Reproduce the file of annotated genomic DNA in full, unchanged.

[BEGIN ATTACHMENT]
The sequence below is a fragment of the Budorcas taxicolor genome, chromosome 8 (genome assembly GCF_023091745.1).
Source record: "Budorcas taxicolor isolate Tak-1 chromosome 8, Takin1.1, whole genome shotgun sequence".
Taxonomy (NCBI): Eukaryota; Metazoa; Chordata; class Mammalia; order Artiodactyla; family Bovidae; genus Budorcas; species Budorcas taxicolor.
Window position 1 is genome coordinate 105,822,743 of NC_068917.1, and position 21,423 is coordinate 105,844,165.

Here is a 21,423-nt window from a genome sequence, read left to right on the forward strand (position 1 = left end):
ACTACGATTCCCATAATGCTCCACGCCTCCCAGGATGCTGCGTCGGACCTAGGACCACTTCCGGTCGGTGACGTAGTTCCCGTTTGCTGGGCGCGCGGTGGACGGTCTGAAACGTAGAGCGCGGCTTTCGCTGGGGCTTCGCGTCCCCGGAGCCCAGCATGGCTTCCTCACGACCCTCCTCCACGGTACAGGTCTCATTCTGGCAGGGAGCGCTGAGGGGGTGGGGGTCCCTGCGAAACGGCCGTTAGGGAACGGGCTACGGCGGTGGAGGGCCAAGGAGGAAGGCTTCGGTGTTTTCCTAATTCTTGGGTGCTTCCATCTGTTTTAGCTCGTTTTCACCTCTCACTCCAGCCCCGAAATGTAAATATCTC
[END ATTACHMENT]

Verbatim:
The sequence below is a fragment of the Budorcas taxicolor genome, chromosome 8 (genome assembly GCF_023091745.1).
Source record: "Budorcas taxicolor isolate Tak-1 chromosome 8, Takin1.1, whole genome shotgun sequence".
Taxonomy (NCBI): Eukaryota; Metazoa; Chordata; class Mammalia; order Artiodactyla; family Bovidae; genus Budorcas; species Budorcas taxicolor.
Window position 1 is genome coordinate 105,822,743 of NC_068917.1, and position 21,423 is coordinate 105,844,165.

Here is a 21,423-nt window from a genome sequence, read left to right on the forward strand (position 1 = left end):
ACTACGATTCCCATAATGCTCCACGCCTCCCAGGATGCTGCGTCGGACCTAGGACCACTTCCGGTCGGTGACGTAGTTCCCGTTTGCTGGGCGCGCGGTGGACGGTCTGAAACGTAGAGCGCGGCTTTCGCTGGGGCTTCGCGTCCCCGGAGCCCAGCATGGCTTCCTCACGACCCTCCTCCACGGTACAGGTCTCATTCTGGCAGGGAGCGCTGAGGGGGTGGGGGTCCCTGCGAAACGGCCGTTAGGGAACGGGCTACGGCGGTGGAGGGCCAAGGAGGAAGGCTTCGGTGTTTTCCTAATTCTTGGGTGCTTCCATCTGTTTTAGCTCGTTTTCACCTCTCACTCCAGCCCCGAAATGTAAATATCTC